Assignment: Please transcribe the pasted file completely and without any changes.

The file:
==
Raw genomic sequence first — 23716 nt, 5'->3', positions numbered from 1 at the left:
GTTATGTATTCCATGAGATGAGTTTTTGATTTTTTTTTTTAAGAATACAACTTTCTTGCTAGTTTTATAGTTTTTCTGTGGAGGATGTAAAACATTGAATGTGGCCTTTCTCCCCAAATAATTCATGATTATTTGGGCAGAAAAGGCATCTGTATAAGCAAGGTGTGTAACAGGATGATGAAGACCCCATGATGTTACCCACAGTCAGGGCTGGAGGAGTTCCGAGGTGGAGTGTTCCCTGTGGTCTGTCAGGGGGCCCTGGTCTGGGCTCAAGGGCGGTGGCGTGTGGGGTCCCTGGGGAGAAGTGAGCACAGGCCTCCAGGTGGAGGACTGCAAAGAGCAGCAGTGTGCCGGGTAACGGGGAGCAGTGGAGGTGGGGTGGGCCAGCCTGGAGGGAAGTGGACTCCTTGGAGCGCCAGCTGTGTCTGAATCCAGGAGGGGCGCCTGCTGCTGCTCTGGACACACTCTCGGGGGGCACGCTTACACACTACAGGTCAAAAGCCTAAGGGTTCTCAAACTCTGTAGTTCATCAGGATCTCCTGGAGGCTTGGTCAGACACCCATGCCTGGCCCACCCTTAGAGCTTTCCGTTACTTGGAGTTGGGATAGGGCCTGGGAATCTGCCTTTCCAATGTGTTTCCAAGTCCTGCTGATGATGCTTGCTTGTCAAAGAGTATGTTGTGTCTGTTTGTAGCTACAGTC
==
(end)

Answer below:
Raw genomic sequence first — 23716 nt, 5'->3', positions numbered from 1 at the left:
GTTATGTATTCCATGAGATGAGTTTTTGATTTTTTTTTTTAAGAATACAACTTTCTTGCTAGTTTTATAGTTTTTCTGTGGAGGATGTAAAACATTGAATGTGGCCTTTCTCCCCAAATAATTCATGATTATTTGGGCAGAAAAGGCATCTGTATAAGCAAGGTGTGTAACAGGATGATGAAGACCCCATGATGTTACCCACAGTCAGGGCTGGAGGAGTTCCGAGGTGGAGTGTTCCCTGTGGTCTGTCAGGGGGCCCTGGTCTGGGCTCAAGGGCGGTGGCGTGTGGGGTCCCTGGGGAGAAGTGAGCACAGGCCTCCAGGTGGAGGACTGCAAAGAGCAGCAGTGTGCCGGGTAACGGGGAGCAGTGGAGGTGGGGTGGGCCAGCCTGGAGGGAAGTGGACTCCTTGGAGCGCCAGCTGTGTCTGAATCCAGGAGGGGCGCCTGCTGCTGCTCTGGACACACTCTCGGGGGGCACGCTTACACACTACAGGTCAAAAGCCTAAGGGTTCTCAAACTCTGTAGTTCATCAGGATCTCCTGGAGGCTTGGTCAGACACCCATGCCTGGCCCACCCTTAGAGCTTTCCGTTACTTGGAGTTGGGATAGGGCCTGGGAATCTGCCTTTCCAATGTGTTTCCAAGTCCTGCTGATGATGCTTGCTTGTCAAAGAGTATGTTGTGTCTGTTTGTAGCTACAGTC